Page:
Popular Music

83 Verse-chorus form

Bryn Hughes and Megan Lavengood

Key Takeaways

  • is a versatile song form that rapidly took over rock-and-roll in the 1960s and has dominated the genre ever since.
  • In verse-chorus form, the title lyrics, the most memorable music, and the main narrative are split between two : the  and the .

Verse-chorus form is so named because the two most important sections are the  and the . Other possible sections in verse-chorus form are , , and .

As an example, look at the form of Bon Jovi’s song “Livin’ on a Prayer,” given in Example 1.

timestamp section notes
0:00 intro
0:47 verse
1:18 prechorus
1:34 chorus
1:48 interlude
1:53 verse
2:23 prechorus
2:39 chorus
2:56 postchorus
2:59 bridge (guitar solo)
3:16 prechorus
3:24 chorus modulation, repeat and fade out to end

Example 1. "Livin' on a Prayer" is in verse-chorus form, and uses many types of core and auxiliary sections in a typical way.

“Livin’ on a Prayer” follows a typical verse-chorus form. It also illustrates common usage of five in verse-chorus forms (and a bonus truck driver’s modulation!).

Cycles

Notice that the sections used in “Livin’ on a Prayer” recur, and always come back in the same order. Sections within a verse-chorus form have certain prototypical orderings and groupings. The verse, prechorus, chorus, and postchorus sections, for example, always progress in this order (though not all need be present). These groupings are referred to as . In “Livin’ on a Prayer”:

  • After an extended intro, the first cycle begins with a at 0:47.
  • Then at 1:18 a increases energy and tension…
  • …into the at 1:34.
  • After a brief interlude, this cycle is repeated beginning at 1:54, with the addition of a at 2:56.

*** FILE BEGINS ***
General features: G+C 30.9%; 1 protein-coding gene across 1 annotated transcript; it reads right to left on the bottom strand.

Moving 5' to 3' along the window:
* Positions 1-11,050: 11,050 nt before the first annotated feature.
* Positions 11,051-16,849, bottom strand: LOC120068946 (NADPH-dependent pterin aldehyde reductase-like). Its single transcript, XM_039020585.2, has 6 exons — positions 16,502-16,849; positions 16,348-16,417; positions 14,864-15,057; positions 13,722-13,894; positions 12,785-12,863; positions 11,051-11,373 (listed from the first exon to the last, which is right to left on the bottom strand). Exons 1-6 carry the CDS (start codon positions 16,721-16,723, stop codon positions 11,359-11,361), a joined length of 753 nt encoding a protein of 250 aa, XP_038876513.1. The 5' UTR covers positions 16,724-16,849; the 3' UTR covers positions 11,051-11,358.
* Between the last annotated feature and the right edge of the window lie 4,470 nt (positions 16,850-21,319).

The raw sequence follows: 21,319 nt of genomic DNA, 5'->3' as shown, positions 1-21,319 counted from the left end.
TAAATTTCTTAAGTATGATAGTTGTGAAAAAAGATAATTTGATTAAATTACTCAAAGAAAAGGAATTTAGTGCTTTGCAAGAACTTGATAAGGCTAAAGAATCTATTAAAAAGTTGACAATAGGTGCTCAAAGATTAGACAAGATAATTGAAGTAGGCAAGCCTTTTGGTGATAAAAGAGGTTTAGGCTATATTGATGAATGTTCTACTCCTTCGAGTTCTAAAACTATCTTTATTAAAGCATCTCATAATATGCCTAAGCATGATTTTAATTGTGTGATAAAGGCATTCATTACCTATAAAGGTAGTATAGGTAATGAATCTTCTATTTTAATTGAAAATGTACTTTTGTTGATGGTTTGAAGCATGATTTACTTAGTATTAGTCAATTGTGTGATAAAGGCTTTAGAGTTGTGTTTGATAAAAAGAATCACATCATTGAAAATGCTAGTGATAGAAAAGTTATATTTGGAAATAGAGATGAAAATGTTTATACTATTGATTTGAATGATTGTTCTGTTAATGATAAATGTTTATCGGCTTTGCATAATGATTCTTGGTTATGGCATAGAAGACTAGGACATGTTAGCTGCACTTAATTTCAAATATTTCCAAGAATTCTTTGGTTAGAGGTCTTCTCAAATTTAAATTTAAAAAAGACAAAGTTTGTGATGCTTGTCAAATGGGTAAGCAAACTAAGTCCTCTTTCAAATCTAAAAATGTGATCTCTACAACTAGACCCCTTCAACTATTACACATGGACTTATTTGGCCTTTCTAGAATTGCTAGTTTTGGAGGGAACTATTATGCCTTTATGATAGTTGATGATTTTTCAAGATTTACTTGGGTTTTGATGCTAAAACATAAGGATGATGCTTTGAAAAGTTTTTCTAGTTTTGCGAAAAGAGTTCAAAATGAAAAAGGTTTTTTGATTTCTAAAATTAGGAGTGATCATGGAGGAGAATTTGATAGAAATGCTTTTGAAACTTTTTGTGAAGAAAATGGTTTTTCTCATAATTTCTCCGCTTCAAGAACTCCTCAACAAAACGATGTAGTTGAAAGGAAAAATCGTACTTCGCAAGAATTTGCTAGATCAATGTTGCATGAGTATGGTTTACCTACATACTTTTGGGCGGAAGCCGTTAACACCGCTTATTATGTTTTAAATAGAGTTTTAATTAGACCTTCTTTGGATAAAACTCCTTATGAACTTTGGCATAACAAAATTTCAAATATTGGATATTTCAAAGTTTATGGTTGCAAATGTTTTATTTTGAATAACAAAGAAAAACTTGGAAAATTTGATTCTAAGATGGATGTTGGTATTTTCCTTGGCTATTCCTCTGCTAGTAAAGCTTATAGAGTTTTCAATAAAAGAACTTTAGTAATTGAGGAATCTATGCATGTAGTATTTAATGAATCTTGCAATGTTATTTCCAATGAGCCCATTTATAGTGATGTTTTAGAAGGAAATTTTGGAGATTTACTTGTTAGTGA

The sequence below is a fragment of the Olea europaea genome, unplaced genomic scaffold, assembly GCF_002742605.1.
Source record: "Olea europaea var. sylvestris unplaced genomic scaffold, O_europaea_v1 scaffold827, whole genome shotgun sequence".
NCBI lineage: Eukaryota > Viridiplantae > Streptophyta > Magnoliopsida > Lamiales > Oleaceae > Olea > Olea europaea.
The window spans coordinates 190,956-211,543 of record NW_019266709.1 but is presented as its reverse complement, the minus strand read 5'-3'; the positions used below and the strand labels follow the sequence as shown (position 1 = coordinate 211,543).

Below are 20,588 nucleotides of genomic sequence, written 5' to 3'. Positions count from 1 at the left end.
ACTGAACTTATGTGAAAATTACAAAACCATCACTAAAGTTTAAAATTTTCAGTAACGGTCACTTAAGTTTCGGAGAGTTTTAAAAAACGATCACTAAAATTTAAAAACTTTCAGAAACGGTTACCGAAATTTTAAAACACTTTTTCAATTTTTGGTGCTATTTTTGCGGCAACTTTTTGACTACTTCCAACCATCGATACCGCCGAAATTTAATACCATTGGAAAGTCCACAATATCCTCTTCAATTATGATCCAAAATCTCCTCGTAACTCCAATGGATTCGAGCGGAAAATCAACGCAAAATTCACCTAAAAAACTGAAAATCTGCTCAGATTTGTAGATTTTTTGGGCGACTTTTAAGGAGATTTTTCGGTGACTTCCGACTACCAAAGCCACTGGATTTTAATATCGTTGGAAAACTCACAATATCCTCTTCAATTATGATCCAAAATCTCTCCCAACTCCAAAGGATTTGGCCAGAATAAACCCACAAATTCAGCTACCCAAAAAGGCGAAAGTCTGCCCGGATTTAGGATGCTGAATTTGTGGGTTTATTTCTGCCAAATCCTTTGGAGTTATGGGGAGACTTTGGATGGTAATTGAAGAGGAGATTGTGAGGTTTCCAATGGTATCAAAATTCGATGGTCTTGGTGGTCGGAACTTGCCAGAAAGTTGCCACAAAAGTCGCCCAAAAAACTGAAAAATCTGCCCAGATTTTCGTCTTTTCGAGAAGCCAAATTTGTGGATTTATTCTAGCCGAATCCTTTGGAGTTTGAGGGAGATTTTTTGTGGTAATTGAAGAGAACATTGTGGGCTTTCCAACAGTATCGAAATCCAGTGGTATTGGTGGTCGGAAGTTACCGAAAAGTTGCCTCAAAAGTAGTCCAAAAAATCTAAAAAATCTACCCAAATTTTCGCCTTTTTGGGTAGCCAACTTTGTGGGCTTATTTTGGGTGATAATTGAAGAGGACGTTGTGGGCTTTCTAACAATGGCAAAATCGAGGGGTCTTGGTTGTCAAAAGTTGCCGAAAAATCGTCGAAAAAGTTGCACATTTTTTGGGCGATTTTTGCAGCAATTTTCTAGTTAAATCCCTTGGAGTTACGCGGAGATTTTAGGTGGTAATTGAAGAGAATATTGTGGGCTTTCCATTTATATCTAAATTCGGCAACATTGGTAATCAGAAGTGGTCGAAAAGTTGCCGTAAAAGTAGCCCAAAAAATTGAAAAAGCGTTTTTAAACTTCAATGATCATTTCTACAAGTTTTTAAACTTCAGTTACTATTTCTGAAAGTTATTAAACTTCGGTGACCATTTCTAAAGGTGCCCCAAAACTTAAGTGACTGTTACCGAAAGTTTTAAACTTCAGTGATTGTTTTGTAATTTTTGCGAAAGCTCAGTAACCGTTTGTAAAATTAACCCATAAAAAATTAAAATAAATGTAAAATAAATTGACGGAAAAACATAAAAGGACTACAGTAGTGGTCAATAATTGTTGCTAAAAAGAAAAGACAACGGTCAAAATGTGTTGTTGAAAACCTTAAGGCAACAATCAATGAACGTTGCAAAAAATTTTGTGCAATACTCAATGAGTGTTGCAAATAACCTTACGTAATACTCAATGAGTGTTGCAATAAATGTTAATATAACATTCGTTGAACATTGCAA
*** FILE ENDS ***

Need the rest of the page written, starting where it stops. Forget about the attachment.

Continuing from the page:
• A final cycle at 3:00 is atypical and abbreviated, and if followed by a repetition of its final chorus multiple times, during which a fadeout ends the song.

A prototypical verse-chorus form song is illustrated in Example 2.

Illustration showing sections as follows: intro, verse, prechorus, chorus, verse, prechorus, chorus, bridge, chorus, chorus
Example 2: A prototypical verse-chorus form. Does not reference a specific song. Click to enlarge.

Sections within verse-chorus form

Terms, concepts, definitions, and notational guidelines are taken either from common convention and a combination of the resources listed below under Further Reading.

Verse

  • Verse sections are lyric-variant and often contain lyrics that advance the narrative.
  • Until the 1960s, verse sections tended to be harmonically closed.
  • Beginning in the 1960s, verse sections became more and more likely to be harmonically open.[1]
  • Verses (like ) tend to begin on-tonic.

Prechorus

  • Prechorus sections can be recognized most easily by .
  • They bear many of the functional characteristics of the phrase in srdc—fragmentation, acceleration of harmonic rhythm, movement away from tonic harmony, and harmonic openness.[2]

Chorus

  • Chorus sections are lyric-invariant and contain the primary lyrical material of the song (the title lyrics and/or lyrical hook).
  • Chorus function is also typified by heightened musical intensity relative to the verse, including features like “a more dense or active instrumental texture; prominent background vocals; and/or a higher register melody.”[3]
  • Choruses most frequently (but not exclusively) begin on-tonic.
  • Although colloquially, the terms chorus and are used interchangeably, when discussing music theory, you should take care to keep them separate. Chorus sections are distinct from refrains primarily by virtue of their being sections in and of themselves, where refrains are contained within a section.

Postchorus

  • A postchorus is a short section that follows a chorus and serves only to close the cycle (not to introduce or transition to the beginning of the next cycle).[4]